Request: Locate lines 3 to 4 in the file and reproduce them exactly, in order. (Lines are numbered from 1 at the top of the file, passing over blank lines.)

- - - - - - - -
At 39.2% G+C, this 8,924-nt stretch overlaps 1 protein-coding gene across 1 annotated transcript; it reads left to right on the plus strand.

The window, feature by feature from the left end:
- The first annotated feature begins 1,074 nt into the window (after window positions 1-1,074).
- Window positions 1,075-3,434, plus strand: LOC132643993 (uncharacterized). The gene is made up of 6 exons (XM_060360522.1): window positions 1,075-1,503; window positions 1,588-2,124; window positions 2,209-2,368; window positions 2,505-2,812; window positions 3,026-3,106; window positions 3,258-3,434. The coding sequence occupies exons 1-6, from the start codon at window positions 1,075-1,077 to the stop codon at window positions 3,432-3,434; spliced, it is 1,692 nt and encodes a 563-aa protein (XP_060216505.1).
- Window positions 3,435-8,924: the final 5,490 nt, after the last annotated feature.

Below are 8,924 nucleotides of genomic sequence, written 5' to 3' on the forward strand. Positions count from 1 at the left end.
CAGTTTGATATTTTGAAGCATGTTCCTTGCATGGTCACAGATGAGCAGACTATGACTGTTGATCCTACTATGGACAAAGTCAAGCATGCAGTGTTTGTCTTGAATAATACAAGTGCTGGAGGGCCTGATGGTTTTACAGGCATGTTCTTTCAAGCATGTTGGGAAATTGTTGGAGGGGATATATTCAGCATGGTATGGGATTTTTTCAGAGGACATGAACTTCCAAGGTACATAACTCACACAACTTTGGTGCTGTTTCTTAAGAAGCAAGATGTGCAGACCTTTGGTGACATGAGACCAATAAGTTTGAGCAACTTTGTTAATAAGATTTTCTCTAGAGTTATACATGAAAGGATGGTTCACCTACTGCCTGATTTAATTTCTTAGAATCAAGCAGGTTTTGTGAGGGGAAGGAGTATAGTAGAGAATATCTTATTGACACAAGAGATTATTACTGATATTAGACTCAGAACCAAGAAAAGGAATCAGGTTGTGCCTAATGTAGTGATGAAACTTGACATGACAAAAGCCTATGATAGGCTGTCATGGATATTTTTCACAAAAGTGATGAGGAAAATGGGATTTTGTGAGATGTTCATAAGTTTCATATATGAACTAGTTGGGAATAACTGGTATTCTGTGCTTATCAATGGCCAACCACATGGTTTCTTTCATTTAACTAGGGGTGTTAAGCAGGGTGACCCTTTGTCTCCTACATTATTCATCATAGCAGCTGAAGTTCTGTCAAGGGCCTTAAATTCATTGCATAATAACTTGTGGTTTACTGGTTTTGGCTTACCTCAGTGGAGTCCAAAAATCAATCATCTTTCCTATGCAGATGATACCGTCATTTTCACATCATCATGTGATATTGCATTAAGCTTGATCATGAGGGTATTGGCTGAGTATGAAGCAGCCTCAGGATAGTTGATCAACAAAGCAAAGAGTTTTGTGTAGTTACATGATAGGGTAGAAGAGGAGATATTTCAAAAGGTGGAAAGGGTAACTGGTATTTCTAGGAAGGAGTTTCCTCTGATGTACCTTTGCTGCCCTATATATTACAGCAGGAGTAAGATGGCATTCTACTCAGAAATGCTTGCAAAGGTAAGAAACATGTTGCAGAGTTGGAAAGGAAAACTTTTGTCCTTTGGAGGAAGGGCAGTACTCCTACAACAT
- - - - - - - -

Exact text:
- The first annotated feature begins 1,074 nt into the window (after window positions 1-1,074).
- Window positions 1,075-3,434, plus strand: LOC132643993 (uncharacterized). The gene is made up of 6 exons (XM_060360522.1): window positions 1,075-1,503; window positions 1,588-2,124; window positions 2,209-2,368; window positions 2,505-2,812; window positions 3,026-3,106; window positions 3,258-3,434. The coding sequence occupies exons 1-6, from the start codon at window positions 1,075-1,077 to the stop codon at window positions 3,432-3,434; spliced, it is 1,692 nt and encodes a 563-aa protein (XP_060216505.1).